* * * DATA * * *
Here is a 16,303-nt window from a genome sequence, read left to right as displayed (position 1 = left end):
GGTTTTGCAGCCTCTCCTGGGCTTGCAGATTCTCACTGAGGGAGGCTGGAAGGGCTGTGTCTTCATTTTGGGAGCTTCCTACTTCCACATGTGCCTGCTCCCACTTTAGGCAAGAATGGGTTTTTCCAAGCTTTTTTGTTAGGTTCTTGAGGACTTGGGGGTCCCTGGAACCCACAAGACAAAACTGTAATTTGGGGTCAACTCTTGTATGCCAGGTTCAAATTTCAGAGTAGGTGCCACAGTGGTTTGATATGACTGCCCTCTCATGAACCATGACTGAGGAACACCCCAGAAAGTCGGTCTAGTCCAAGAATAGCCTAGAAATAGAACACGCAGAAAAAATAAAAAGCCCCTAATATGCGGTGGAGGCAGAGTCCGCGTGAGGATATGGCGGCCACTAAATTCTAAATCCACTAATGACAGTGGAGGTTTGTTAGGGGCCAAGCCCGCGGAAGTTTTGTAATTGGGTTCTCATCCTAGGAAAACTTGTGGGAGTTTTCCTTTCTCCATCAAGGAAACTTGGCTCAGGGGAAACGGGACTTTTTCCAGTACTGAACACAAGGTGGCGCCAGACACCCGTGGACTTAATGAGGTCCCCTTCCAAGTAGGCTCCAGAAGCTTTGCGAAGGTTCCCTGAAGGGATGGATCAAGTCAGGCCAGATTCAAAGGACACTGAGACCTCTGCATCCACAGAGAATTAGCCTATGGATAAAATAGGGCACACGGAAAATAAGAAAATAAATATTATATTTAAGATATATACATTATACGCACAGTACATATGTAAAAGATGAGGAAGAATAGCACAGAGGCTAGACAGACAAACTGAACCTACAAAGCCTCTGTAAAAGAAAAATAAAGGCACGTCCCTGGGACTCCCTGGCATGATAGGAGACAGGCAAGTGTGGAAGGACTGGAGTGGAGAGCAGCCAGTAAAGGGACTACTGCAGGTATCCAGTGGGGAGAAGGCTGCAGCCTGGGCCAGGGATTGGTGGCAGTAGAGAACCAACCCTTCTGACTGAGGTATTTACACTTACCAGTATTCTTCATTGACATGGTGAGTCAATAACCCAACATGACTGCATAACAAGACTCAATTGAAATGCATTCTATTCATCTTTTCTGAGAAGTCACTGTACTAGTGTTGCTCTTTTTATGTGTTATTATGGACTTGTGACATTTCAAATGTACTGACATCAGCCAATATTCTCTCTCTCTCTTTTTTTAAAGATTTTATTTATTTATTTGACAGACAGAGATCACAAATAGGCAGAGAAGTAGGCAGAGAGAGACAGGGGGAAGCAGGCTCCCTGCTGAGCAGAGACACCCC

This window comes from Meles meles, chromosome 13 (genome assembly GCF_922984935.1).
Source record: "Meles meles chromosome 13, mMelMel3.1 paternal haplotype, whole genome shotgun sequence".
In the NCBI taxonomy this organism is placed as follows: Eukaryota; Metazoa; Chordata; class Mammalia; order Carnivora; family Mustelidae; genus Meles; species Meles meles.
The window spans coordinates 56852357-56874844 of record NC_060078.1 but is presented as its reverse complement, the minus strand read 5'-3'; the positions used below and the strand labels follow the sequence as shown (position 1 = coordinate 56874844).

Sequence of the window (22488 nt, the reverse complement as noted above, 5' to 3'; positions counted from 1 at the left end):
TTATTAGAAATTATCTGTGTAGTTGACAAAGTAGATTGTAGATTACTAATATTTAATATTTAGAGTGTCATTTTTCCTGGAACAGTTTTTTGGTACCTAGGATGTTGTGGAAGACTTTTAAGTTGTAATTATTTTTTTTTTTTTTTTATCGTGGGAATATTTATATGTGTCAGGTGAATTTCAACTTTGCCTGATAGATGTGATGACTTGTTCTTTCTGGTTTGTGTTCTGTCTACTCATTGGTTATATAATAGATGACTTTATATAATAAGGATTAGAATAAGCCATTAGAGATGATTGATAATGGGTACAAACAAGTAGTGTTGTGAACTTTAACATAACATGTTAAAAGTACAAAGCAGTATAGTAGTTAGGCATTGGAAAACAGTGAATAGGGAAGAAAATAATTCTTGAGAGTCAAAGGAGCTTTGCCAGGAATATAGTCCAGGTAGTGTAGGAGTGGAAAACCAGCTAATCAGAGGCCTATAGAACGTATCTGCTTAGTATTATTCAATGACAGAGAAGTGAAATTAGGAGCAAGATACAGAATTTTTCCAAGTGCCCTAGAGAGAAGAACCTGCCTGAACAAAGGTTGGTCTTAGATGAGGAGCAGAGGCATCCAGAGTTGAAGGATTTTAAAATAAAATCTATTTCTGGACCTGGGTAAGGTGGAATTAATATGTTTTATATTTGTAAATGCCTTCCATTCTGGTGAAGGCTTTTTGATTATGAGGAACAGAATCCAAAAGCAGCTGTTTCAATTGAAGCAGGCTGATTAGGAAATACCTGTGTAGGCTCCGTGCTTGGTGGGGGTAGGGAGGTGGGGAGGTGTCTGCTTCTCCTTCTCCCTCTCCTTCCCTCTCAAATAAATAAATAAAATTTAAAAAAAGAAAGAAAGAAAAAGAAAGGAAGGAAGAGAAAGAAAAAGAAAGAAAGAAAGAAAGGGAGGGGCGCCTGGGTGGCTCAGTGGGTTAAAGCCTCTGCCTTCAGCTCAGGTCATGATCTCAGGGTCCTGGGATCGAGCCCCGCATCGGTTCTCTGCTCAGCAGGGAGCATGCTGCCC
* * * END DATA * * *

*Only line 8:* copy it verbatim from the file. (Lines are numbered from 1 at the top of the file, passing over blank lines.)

TTATTAGAAATTATCTGTGTAGTTGACAAAGTAGATTGTAGATTACTAATATTTAATATTTAGAGTGTCATTTTTCCTGGAACAGTTTTTTGGTACCTAGGATGTTGTGGAAGACTTTTAAGTTGTAATTATTTTTTTTTTTTTTTTATCGTGGGAATATTTATATGTGTCAGGTGAATTTCAACTTTGCCTGATAGATGTGATGACTTGTTCTTTCTGGTTTGTGTTCTGTCTACTCATTGGTTATATAATAGATGACTTTATATAATAAGGATTAGAATAAGCCATTAGAGATGATTGATAATGGGTACAAACAAGTAGTGTTGTGAACTTTAACATAACATGTTAAAAGTACAAAGCAGTATAGTAGTTAGGCATTGGAAAACAGTGAATAGGGAAGAAAATAATTCTTGAGAGTCAAAGGAGCTTTGCCAGGAATATAGTCCAGGTAGTGTAGGAGTGGAAAACCAGCTAATCAGAGGCCTATAGAACGTATCTGCTTAGTATTATTCAATGACAGAGAAGTGAAATTAGGAGCAAGATACAGAATTTTTCCAAGTGCCCTAGAGAGAAGAACCTGCCTGAACAAAGGTTGGTCTTAGATGAGGAGCAGAGGCATCCAGAGTTGAAGGATTTTAAAATAAAATCTATTTCTGGACCTGGGTAAGGTGGAATTAATATGTTTTATATTTGTAAATGCCTTCCATTCTGGTGAAGGCTTTTTGATTATGAGGAACAGAATCCAAAAGCAGCTGTTTCAATTGAAGCAGGCTGATTAGGAAATACCTGTGTAGGCTCCGTGCTTGGTGGGGGTAGGGAGGTGGGGAGGTGTCTGCTTCTCCTTCTCCCTCTCCTTCCCTCTCAAATAAATAAATAAAATTTAAAAAAAGAAAGAAAGAAAAAGAAAGGAAGGAAGAGAAAGAAAAAGAAAGAAAGAAAGAAAGGGAGGGGCGCCTGGGTGGCTCAGTGGGTTAAAGCCTCTGCCTTCAGCTCAGGTCATGATCTCAGGGTCCTGGGATCGAGCCCCGCATCGGTTCTCTGCTCAGCAGGGAGCATGCTGCCC